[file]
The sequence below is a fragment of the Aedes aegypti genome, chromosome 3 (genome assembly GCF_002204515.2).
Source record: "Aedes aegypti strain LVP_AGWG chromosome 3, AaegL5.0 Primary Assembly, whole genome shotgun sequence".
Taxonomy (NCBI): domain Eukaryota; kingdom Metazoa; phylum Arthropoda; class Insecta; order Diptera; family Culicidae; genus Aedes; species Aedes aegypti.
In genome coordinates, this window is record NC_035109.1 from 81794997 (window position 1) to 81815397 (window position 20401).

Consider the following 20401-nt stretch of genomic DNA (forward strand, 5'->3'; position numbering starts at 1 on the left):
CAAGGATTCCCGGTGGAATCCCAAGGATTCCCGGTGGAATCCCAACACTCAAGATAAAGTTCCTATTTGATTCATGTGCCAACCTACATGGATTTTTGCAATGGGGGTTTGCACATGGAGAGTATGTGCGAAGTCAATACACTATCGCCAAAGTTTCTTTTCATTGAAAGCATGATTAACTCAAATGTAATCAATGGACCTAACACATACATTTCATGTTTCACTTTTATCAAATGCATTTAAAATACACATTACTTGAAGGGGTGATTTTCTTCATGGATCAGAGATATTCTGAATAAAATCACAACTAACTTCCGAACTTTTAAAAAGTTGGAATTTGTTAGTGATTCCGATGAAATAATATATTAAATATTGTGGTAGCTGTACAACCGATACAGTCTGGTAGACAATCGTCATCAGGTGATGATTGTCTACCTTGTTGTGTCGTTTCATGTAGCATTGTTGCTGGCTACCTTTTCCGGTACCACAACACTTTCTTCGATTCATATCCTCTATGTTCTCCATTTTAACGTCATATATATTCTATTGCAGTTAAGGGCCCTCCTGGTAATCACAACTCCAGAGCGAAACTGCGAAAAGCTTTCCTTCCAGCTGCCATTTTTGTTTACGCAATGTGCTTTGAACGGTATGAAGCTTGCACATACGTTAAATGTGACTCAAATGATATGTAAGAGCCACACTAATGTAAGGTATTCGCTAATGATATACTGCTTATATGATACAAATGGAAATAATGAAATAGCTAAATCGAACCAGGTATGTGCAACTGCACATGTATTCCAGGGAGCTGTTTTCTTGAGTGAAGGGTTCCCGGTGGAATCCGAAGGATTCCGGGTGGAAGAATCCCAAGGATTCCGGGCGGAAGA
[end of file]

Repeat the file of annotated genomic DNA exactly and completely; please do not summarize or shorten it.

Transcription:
The sequence below is a fragment of the Aedes aegypti genome, chromosome 3 (genome assembly GCF_002204515.2).
Source record: "Aedes aegypti strain LVP_AGWG chromosome 3, AaegL5.0 Primary Assembly, whole genome shotgun sequence".
Taxonomy (NCBI): domain Eukaryota; kingdom Metazoa; phylum Arthropoda; class Insecta; order Diptera; family Culicidae; genus Aedes; species Aedes aegypti.
In genome coordinates, this window is record NC_035109.1 from 81794997 (window position 1) to 81815397 (window position 20401).

Consider the following 20401-nt stretch of genomic DNA (forward strand, 5'->3'; position numbering starts at 1 on the left):
CAAGGATTCCCGGTGGAATCCCAAGGATTCCCGGTGGAATCCCAACACTCAAGATAAAGTTCCTATTTGATTCATGTGCCAACCTACATGGATTTTTGCAATGGGGGTTTGCACATGGAGAGTATGTGCGAAGTCAATACACTATCGCCAAAGTTTCTTTTCATTGAAAGCATGATTAACTCAAATGTAATCAATGGACCTAACACATACATTTCATGTTTCACTTTTATCAAATGCATTTAAAATACACATTACTTGAAGGGGTGATTTTCTTCATGGATCAGAGATATTCTGAATAAAATCACAACTAACTTCCGAACTTTTAAAAAGTTGGAATTTGTTAGTGATTCCGATGAAATAATATATTAAATATTGTGGTAGCTGTACAACCGATACAGTCTGGTAGACAATCGTCATCAGGTGATGATTGTCTACCTTGTTGTGTCGTTTCATGTAGCATTGTTGCTGGCTACCTTTTCCGGTACCACAACACTTTCTTCGATTCATATCCTCTATGTTCTCCATTTTAACGTCATATATATTCTATTGCAGTTAAGGGCCCTCCTGGTAATCACAACTCCAGAGCGAAACTGCGAAAAGCTTTCCTTCCAGCTGCCATTTTTGTTTACGCAATGTGCTTTGAACGGTATGAAGCTTGCACATACGTTAAATGTGACTCAAATGATATGTAAGAGCCACACTAATGTAAGGTATTCGCTAATGATATACTGCTTATATGATACAAATGGAAATAATGAAATAGCTAAATCGAACCAGGTATGTGCAACTGCACATGTATTCCAGGGAGCTGTTTTCTTGAGTGAAGGGTTCCCGGTGGAATCCGAAGGATTCCGGGTGGAAGAATCCCAAGGATTCCGGGCGGAAGA